(1)  A District Court shall have jurisdiction to hear and try any action founded on contract or tort where —
(a)the debt, demand or damage claimed does not exceed the District Court limit, whether on balance of account or otherwise; or
(b)there is no claim for money, and the remedy or relief sought in the action is in respect of a subject-matter the value of which does not exceed the District Court limit.”;
(b)by deleting the word “try” in the first line of subsection (2) and substituting the words “hear and try”; and
(c)by deleting “$50,000” in the third line of subsection (2) and substituting the words “the District Court limit”.
Repeal and re-enactment of section 21
6.  Section 21 of the principal Act is repealed and the following section substituted therefor:
Jurisdiction in actions for recovery of money under any written law
21.—(1)  A District Court shall have jurisdiction to hear and try any action for the recovery of a sum which is recoverable under any written law, if —
(a)it is not expressly provided by that or any other written law that such sums shall be recoverable only in some other court; and
(b)the amount claimed in the action does not exceed the District Court limit.
(2)  For the purposes of this section, “sum” shall not include a fine to which any person is liable on conviction.”.
Amendment of section 22
7.  Section 22 of the principal Act is amended —
(a)by deleting subsection (1) and substituting the following subsection:
(1)  Where a plaintiff has a cause of action which exceeds the District Court limit in which, if it did not exceed the District Court limit, a District Court would have jurisdiction under section 20(1)(a) or (2) or section 21, the plaintiff may abandon the excess and thereupon a District Court shall have jurisdiction to hear and try the action, provided that the plaintiff shall not recover in the action an amount exceeding the District Court limit.”; and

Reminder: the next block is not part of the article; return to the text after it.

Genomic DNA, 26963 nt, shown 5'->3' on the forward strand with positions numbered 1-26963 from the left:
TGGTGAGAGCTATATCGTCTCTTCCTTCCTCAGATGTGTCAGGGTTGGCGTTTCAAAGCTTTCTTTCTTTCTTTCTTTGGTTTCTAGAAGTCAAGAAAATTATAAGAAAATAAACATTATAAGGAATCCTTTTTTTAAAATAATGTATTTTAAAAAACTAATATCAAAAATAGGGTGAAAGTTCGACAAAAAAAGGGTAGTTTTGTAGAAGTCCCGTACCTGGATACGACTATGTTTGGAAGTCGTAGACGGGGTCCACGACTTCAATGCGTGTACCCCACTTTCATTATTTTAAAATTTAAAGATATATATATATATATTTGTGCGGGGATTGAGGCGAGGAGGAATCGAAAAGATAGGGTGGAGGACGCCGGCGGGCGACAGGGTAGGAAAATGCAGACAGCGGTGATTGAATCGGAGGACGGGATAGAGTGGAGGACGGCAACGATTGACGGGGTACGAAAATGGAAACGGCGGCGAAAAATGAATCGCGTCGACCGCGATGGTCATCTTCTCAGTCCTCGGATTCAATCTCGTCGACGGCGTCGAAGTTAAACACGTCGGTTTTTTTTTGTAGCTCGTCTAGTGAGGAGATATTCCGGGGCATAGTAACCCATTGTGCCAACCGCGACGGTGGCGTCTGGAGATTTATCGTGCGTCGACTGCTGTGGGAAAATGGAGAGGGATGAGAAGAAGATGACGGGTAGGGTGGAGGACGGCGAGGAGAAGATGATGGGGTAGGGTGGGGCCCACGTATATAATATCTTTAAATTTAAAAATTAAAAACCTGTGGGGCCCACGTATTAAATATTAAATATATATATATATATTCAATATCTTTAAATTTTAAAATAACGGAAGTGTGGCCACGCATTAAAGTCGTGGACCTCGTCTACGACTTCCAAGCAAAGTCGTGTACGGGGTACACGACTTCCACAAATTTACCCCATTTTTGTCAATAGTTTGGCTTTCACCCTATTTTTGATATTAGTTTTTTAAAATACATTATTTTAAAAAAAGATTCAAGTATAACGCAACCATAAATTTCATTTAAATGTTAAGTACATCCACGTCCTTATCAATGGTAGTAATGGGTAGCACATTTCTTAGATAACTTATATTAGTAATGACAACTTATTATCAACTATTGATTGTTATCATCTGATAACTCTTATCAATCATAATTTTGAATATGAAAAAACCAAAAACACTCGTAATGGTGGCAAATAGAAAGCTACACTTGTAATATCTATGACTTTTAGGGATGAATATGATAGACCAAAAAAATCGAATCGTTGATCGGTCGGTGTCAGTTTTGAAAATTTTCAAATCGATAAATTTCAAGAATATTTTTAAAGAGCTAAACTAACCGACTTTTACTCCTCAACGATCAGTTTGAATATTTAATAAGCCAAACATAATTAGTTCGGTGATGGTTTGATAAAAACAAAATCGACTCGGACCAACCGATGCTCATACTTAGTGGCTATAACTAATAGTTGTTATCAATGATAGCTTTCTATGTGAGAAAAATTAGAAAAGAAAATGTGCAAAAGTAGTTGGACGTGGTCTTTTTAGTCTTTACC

(b)by deleting the word “try” in subsection (2) and substituting the words “hear and try”.
Amendment of section 23
8.  Section 23 of the principal Act is amended —
(a)by deleting the word “try” in the third line and substituting the words “hear and try”; and
(b)by deleting “$50,000” at the end thereof and substituting the words “the District Court limit”.
Repeal of sections 25, 26 and 27 and re-enactment of section 25 and new section 26
9.  Sections 25, 26 and 27 of the principal Act are repealed and the following sections substituted therefor:
Jurisdiction in actions for recovery of immovable property
25.  A District Court shall have jurisdiction to hear and try any action for the recovery of immovable property with or without a claim for rent or mesne profits and whether or not the title to the property is in dispute, where —
(a)the annual value of the property appearing in the Valuation List authenticated under the Property Tax Act (Cap. 254) does not exceed the District Court limit;
(b)the annual rent payable by the tenant does not exceed the District Court limit or the monthly rent payable by the tenant does not exceed one-twelfth of the District Court limit; or
(c)if the annual value, annual rent or monthly rent cannot be ascertained, the last transacted price of the property does not exceed ten times the District Court limit.
Equity jurisdiction
26.  A District Court shall have all the jurisdiction of the High Court to hear and try any of the following proceedings: